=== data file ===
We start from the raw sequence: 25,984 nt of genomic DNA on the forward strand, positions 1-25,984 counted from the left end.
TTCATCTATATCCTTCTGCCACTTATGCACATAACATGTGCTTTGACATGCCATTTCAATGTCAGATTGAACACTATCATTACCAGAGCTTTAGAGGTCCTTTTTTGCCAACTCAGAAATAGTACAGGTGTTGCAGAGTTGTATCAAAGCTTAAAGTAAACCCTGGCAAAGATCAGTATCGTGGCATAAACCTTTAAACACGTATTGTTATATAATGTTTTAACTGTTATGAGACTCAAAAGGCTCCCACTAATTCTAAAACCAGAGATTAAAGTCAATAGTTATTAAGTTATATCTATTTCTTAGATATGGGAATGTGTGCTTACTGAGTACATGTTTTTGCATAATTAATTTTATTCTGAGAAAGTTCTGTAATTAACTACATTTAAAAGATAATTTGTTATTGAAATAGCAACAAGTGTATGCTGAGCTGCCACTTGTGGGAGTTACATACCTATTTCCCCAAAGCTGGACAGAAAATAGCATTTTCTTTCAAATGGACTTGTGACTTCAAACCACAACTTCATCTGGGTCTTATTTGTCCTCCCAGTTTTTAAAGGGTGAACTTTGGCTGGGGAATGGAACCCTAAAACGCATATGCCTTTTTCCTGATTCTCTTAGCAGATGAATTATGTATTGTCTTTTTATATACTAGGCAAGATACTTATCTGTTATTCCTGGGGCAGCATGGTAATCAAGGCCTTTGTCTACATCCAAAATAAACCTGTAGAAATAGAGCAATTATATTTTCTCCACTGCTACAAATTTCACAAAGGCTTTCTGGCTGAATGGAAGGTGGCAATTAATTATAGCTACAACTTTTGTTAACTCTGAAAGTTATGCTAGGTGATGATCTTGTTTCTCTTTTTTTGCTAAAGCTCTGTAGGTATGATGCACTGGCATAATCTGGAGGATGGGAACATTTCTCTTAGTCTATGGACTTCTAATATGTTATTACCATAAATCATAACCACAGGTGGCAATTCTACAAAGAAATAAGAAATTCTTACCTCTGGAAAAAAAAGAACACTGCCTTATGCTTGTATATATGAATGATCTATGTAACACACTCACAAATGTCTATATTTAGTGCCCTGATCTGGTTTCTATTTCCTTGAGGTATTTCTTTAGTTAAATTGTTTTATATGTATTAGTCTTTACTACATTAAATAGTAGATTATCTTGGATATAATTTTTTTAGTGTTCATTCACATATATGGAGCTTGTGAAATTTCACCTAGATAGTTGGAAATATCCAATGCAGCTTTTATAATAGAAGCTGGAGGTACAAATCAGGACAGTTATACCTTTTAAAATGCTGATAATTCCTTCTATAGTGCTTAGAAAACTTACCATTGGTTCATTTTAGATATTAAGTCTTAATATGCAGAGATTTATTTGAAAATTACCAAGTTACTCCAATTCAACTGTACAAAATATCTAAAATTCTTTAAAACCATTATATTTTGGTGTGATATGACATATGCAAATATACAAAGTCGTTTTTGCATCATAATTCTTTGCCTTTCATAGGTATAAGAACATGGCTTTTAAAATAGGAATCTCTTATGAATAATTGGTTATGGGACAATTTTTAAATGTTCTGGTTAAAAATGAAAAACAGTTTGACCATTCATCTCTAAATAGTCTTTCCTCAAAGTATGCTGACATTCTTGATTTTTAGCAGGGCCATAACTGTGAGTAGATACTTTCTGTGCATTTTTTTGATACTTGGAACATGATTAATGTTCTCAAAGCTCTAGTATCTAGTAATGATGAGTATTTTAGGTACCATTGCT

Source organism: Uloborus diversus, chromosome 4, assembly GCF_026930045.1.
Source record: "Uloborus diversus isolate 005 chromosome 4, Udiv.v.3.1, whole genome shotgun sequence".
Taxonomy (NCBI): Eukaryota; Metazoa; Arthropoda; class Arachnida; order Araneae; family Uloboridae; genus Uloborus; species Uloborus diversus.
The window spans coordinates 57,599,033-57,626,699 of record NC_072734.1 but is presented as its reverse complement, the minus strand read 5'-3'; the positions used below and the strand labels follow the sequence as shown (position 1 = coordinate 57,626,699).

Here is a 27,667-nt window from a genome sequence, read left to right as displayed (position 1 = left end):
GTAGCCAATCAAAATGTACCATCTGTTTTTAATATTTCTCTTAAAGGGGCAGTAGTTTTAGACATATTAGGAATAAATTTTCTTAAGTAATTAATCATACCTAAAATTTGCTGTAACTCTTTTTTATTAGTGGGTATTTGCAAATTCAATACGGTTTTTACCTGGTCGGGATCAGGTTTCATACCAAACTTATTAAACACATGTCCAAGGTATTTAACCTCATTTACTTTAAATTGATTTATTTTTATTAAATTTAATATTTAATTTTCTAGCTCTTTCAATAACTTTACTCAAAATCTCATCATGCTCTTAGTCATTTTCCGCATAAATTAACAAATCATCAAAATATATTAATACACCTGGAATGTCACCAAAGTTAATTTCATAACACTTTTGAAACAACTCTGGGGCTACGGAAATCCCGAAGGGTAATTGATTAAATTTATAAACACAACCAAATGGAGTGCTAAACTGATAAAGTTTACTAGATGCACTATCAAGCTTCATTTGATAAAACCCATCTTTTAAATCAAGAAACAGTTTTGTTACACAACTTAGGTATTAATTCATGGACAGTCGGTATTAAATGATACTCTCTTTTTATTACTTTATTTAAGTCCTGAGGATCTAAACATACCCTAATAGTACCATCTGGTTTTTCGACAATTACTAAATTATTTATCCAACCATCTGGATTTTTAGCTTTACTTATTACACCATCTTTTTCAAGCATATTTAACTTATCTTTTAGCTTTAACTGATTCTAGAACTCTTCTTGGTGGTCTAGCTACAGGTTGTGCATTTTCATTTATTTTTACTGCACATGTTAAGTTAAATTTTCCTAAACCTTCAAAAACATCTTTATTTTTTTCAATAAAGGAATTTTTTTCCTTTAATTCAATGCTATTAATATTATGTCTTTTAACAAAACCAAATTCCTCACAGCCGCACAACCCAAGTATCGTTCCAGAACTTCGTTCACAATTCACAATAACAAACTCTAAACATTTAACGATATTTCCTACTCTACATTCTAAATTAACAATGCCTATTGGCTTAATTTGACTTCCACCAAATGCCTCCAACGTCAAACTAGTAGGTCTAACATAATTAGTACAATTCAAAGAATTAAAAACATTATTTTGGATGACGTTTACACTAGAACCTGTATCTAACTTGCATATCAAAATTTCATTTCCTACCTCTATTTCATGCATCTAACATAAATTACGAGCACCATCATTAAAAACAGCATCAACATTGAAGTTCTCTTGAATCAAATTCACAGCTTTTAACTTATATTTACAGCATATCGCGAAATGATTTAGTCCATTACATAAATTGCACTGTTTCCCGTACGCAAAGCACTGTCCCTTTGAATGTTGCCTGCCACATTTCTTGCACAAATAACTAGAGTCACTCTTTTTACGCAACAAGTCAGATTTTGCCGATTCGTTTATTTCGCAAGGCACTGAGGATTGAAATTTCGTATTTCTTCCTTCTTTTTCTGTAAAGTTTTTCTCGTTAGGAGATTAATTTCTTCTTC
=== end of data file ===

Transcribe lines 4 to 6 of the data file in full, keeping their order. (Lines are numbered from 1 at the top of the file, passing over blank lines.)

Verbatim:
Source record: "Uloborus diversus isolate 005 chromosome 4, Udiv.v.3.1, whole genome shotgun sequence".
Taxonomy (NCBI): Eukaryota; Metazoa; Arthropoda; class Arachnida; order Araneae; family Uloboridae; genus Uloborus; species Uloborus diversus.
The window spans coordinates 57,599,033-57,626,699 of record NC_072734.1 but is presented as its reverse complement, the minus strand read 5'-3'; the positions used below and the strand labels follow the sequence as shown (position 1 = coordinate 57,626,699).